"The CURCA grant helped me have a really tremendous trip and many fascinating experiences," Leela says. "I am glad CURCA created an atmosphere for me that encouraged me to start research early on. It allowed time for even more positive experiences to build on my first one."
As a certified emergency medical technician, student Emily Fiore wanted to apply her skills in a part of the world that was struggling with medical challenges that included a lack of staff and supplies. UB's Undergraduate Academies gave her just the opportunity she was looking for: a position working at a clinic in the Philippines during winter break. That’s not all, however. "Through networking dinners alone, I was able to land a research position, work in an operating room and shadow a surgeon through an open-heart procedure," she says.
UB graduate Aaron Krolikowski, '09 went to Tanzania, Africa a few years ago as part of a research trip financed by the UB Honors College Research and Creative Activities Fund. The experience was life-changing.
Krolikowski went to Africa with the intent of studying agricultural development. Instead, he discovered water issues that he found interesting and relevant to his own life as a native of the North American Great Lakes Region.
While there, Krolikowski helped set up a co-op that provided farmers with emissions-free water pumps for watering fields. He's now a water and mobile technology researcher at Oxford University in England.
Our Alternative Break programs offered through the Center for Student Leadership and Community Engagement give students the chance to make a difference in communities across the U.S. and around the world, from New Orleans to the Dominican Republic. Experience real-world community service by volunteering your time during the fall (Thanksgiving), winter or spring break. In five different locations, you'll address issues such as poverty, homelessness, hunger, literacy, HIV/AIDS, education and the environment.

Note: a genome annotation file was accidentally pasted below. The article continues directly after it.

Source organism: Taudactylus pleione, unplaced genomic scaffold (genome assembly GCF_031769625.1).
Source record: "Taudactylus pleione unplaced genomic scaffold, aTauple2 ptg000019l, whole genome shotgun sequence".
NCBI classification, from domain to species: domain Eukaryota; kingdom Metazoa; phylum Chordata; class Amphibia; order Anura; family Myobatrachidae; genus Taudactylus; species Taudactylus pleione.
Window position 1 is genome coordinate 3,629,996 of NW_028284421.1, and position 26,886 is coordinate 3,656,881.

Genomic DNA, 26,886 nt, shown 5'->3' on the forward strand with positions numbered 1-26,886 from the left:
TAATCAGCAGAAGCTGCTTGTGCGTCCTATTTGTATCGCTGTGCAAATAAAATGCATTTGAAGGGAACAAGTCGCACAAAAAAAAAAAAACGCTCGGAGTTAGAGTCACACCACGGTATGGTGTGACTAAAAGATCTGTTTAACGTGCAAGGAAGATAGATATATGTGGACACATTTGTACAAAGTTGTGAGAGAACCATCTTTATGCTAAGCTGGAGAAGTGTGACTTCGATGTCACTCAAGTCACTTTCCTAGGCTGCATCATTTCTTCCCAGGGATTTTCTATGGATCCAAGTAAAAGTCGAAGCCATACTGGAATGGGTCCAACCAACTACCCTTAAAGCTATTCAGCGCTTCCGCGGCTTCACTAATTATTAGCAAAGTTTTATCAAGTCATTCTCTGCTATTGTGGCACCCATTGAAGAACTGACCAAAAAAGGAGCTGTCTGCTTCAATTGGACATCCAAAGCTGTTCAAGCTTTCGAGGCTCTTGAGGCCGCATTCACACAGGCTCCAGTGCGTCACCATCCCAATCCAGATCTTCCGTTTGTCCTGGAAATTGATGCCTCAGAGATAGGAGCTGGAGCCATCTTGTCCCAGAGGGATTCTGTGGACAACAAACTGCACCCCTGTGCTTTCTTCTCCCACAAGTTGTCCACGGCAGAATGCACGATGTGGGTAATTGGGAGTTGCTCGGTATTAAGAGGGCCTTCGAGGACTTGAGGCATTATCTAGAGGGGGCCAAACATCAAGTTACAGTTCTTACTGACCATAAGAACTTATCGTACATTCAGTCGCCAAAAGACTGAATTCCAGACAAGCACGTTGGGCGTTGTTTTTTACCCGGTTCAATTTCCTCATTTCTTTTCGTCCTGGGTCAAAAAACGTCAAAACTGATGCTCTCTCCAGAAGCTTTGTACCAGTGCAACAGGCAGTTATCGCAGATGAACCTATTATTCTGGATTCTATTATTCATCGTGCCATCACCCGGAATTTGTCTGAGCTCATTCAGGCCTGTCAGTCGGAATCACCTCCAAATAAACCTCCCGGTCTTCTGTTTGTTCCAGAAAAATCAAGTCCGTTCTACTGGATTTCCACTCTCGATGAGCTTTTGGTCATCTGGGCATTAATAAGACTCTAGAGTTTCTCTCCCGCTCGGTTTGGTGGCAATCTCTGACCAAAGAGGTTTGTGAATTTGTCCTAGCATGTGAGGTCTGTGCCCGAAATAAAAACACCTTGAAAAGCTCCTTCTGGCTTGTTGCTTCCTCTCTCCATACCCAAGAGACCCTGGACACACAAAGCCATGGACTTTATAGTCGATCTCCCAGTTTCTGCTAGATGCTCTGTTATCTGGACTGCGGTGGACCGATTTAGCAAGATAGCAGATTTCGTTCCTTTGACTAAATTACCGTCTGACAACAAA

UB's Honors College encourages students to complete undergraduate research and creative pursuits to prepare them for graduate school. That's how Ariel Judson, a theatre and dance major, was able to travel with a group of students to Minsk, Belarus, to perform a show.
"I feel like I'm really learning from the best...everyone’s interconnected in this community, we meet a lot of people through UB."
"I feel like I'm really learning from the best," says Ariel, who has worked closely with Stephen McKinley Henderson, a UB acting professor who was recently nominated for a Tony Award and has appeared in big-budget movies such as "Lincoln" and "Tower Heist."
Ariel has also collaborated with renowned international scholar and mentor Maria Horne on a piece that started up at UB's intimate Katharine Cornell Theater and — thanks to a grant from the Honors College Research and Creativity Fund — ended up at a week-long international theater festival in Belarus, where she made new friends from around the world and learned a great deal about acting.
Back in the U.S., Ariel has worked as a production assistant for the Tony Awards and Macy's Thanksgiving Day Parade and landed an internship with A&E Networks, where she met CEO Abbe Raven, a UB grad. "Everyone’s interconnected in this community," she said. "We meet a lot of people through UB."